Tomatoes are already fairly tolerant of salt, so anything you can do to reduce exposure would help.

BTW use fertilizer to kill snails instead of salt. It works and salt isn't very good for the garden.
Happy gardening in Hawaii. Gardens are where people grow.

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McKinney88
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Tomato Diseases and Disorders PDF

I found this pdf online that shows a lot of the most common tomato diseases and disorders. Just wanted to share it. If you click the link below, it should start a download of the pdf.

https://store.extension.iastate.edu/Product/pm1266-pdf

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JC's Garden
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Re: Cornell.edu Tomato Diagnostic link

Well I have one not on these list. It took a little digging (literally and figuratively) but I got my answer. Southern Blight!!!! :shock: Here is a quick quote and a link to the article.

"Southern blight is a white mold that rots the stem at or near the soil line. The plant is stunted, wilts or dies. Look for the cottony fungus growth and the light brown BB sized fruiting structures of the fungus. The fungus may be at or slightly above or below the soil line. You may not see the white fungus growth if the weather is dry, even though the plant may still be infected.
To manage the disease, bury all plant residues before planting, plant vegetables farther apart, and treat with Terraclor at planting if you have a problem with Southern blight. Do not allow mulch to touch the base of the plant. Keep mulch at least 2 inches away from the stem of the plant. Some people wrap the stem near the soil line with foil to slow this disease. The foil should extend 2 inches above and 2 inches below the soil line."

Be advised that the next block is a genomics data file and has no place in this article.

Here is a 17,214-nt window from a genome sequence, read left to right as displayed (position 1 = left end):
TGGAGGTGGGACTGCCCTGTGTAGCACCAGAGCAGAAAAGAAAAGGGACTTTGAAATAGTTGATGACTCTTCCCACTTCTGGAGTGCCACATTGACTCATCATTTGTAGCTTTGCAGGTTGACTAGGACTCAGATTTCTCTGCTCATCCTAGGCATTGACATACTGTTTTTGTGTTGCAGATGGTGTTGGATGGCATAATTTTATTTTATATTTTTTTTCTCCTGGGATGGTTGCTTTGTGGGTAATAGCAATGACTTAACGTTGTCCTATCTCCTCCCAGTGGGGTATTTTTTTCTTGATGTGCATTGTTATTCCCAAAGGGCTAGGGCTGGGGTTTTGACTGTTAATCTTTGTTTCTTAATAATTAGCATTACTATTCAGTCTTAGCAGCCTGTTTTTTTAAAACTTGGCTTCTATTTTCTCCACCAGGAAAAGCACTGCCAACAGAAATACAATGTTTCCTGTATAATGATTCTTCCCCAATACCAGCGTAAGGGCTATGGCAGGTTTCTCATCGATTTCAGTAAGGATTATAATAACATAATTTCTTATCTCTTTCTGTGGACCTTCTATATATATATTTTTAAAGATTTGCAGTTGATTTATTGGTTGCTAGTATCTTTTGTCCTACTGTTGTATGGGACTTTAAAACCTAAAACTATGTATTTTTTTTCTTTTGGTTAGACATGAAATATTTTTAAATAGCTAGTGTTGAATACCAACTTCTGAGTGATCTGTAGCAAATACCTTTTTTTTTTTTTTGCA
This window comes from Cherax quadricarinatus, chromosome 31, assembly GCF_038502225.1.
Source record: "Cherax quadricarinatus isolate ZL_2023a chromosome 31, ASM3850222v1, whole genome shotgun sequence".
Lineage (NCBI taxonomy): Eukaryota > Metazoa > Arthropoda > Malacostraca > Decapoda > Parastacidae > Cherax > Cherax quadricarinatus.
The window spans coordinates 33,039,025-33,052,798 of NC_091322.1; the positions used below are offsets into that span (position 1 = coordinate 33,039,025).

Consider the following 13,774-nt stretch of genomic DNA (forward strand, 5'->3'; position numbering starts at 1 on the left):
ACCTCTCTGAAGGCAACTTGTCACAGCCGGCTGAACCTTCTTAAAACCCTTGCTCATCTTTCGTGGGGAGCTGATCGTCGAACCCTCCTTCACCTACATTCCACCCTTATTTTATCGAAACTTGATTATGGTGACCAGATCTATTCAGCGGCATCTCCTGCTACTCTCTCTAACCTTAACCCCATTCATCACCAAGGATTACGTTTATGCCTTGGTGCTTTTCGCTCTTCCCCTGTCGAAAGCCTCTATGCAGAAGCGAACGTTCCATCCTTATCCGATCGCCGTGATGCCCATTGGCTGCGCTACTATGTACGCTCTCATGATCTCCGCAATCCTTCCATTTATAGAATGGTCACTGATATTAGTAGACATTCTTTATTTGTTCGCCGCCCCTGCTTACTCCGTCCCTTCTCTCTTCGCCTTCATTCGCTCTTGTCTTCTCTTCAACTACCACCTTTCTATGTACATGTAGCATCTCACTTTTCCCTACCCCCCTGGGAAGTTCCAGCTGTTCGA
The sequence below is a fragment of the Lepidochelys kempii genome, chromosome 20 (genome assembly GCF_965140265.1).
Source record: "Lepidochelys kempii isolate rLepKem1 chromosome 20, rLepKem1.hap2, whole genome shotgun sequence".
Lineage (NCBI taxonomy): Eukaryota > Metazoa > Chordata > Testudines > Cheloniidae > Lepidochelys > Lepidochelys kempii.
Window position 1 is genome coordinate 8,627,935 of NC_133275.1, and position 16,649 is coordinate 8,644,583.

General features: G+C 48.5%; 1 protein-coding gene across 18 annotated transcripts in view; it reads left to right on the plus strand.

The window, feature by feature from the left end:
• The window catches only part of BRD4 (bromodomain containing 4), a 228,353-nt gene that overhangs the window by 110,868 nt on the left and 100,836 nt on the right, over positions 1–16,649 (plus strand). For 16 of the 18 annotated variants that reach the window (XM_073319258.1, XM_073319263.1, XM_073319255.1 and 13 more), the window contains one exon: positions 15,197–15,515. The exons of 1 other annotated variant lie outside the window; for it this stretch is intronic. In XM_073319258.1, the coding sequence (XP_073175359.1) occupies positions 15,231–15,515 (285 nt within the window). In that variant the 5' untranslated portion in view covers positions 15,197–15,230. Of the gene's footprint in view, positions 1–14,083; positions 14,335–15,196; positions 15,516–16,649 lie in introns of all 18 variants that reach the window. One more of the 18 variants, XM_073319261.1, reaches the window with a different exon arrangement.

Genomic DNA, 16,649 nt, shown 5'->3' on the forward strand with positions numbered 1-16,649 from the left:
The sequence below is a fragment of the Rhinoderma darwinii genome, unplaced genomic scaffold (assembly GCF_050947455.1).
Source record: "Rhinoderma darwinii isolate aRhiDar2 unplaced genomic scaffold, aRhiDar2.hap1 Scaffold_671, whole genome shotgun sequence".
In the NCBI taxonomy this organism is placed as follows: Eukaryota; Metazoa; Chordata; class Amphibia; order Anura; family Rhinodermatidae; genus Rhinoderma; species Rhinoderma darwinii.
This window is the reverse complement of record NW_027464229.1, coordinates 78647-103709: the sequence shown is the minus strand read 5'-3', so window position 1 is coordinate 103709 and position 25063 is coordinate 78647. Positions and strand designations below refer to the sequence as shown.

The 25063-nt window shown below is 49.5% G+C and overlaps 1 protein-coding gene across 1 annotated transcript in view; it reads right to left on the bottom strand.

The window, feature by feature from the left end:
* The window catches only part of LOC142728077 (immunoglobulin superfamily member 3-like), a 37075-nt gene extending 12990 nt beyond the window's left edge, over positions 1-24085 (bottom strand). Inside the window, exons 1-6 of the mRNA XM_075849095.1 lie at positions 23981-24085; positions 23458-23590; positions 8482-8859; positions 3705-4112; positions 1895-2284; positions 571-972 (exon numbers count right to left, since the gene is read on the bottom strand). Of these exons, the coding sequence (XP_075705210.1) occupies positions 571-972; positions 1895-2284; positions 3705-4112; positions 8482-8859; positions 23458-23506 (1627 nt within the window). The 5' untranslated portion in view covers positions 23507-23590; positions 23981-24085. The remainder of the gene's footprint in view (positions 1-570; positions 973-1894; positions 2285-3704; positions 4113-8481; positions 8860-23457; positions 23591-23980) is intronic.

https://www.ugaurbanag.com/content/tomato-wilt

Yep, I had to dig to find it. If you want to know what signs are, picture this, cut a healthy plant off at soil level and wait 12 to 24 hours. :(

Juliuskitty
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Re: Cornell.edu Tomato Diagnostic link

Heres on more very excellent link. I think this whole thread should be stickied if it isn't already.

https://www.wvu.edu/~agexten//ipm/factsh ... y_6_09.pdf
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Franenuss
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Re: Tomato Diseases and Disorders PDF

Thank you!

imafan26
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Re: Tomato Diseases and Disorders PDF

Thank you. There are a few university websites that have very good information on tomatoes.
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imafan26
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Re: Cornell.edu and other Tomato Diagnostic links

The cornell website also has this table (scroll down to see the table) of tomato cultivars and the various resistances they have. It does not list every tomato under the sun, but it is a comprehensive list.

I need to use it when I think about trying a new tomato since nematode, fusarium, verticillium , virus and heat resistance are important considerations in whether a tomato will even survive here. The ones that are not nematode resistant need to be in pots off the ground. Fusarium and verticillum resistance is important because the high humidity favors fungal growth and I don't like to have to spray all of the time.

https://vegetablemdonline.ppath.cornell. ... Table.html
Happy gardening in Hawaii. Gardens are where people grow.